Yet read, listen or watch news stories on Australian health care and “you would be forgiven for thinking nurses either don’t exist or at the very least have nothing constructive to contribute to the health care conversation”, she recently wrote.
Last year the Australian Primary Health Care Nurses Association (APNA) conference highlighted the poor representation of nurses in TV medical hits like Grey’s Anatomy and Australia’s All Saints, where they were too often relegated to the background.
But there’s a broader issue in news media, and one that goes beyond Australia.
Nurses were the source of only two percent of quotes in articles about health, and were never sourced in stories on health policy, according to the landmark 2018 US Woodhull Study. (You can read more on that research and its implications in Australia here).
By comparison, physicians made up 21 percent of quotes in healthcare stories; healthcare executives or administrators comprised 10 percent; researchers working on healthcare‐related topics nine percent; and patients or their families four percent.
When nurses were quoted, they “mainly commented on the nursing profession itself, and were rarely used as sources based on their expertise or knowledge of broader healthcare topics”, the study found.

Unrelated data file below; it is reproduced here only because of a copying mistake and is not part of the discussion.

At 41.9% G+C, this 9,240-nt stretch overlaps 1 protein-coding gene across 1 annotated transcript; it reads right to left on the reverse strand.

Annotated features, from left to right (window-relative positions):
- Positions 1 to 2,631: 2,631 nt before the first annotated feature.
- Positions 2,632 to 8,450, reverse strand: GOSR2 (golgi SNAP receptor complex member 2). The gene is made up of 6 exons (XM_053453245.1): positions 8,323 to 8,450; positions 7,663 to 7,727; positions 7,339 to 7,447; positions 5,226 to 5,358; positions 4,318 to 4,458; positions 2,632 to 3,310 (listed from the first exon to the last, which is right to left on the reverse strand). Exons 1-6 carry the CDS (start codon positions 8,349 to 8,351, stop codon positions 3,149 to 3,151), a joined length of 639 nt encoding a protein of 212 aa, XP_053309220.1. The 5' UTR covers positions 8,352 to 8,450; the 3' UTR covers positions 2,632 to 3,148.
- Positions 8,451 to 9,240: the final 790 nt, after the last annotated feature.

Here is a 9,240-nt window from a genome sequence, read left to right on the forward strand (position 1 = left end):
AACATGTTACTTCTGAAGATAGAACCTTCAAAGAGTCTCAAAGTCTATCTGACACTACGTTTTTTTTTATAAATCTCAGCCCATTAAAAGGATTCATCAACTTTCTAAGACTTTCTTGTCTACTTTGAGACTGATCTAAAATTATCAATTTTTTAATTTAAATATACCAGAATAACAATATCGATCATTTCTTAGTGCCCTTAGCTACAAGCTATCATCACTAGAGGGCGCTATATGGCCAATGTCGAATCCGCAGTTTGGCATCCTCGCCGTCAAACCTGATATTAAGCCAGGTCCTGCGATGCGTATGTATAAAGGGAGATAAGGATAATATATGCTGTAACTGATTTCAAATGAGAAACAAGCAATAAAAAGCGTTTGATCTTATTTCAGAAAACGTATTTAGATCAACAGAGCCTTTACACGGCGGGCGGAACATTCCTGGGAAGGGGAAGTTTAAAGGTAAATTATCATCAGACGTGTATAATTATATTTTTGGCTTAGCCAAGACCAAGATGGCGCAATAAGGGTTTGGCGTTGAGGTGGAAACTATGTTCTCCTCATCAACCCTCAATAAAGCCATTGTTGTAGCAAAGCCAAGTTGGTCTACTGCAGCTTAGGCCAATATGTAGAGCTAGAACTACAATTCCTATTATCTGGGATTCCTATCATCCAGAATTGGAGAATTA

That has many implications, Ward said, including that “smaller and sometimes less relevant groups are being given an unjustified opportunity to shape the public healthcare agenda”.
These issues will be centre stage at #NNF2019, where the theme will be ‘Nursing Now — The Power of Policy’.
The three-day event in nipaluna/Hobart will showcase the international Nursing Now global campaign being run by the World Health Organization and the International Council of Nurses to raise the profile and status of nursing worldwide.
“Including nurses in policy making, health care teams, and enabling nurses to work to their full scope of practice will significantly diminish the health care disadvantage experienced by many Australians, particularly the elderly, people with complex chronic conditions and people with mental illness,” Ward says.
The forum does not officially get underway until Wednesday, but the College’s Fourth History Conference, ‘The Power of History – Nursing Now’, drew plenty of delegates to Hobart for an early start to proceedings on Tuesday. We’ve clipped some of the tweets from a fascinating range of sessions below.
Speaking up and speaking out
The relative invisibility of nursing in public policy and debate is not for want of the profession taking a strong stand on many public health issues.
Last year the ACN, Congress for Aboriginal and Torres Strait Islander nurses and midwives (CATSINaM) and other nursing groups came under attack from vested interests and right wing media outlets over new codes of practice that require nurses and midwives to improve the cultural safety of health services and systems for Indigenous patients and colleagues.
Ward said cultural safety will be a priority topic at #NNF2019, with a keynote to be delivered by Melanie Robinson, CATSINaM CEO.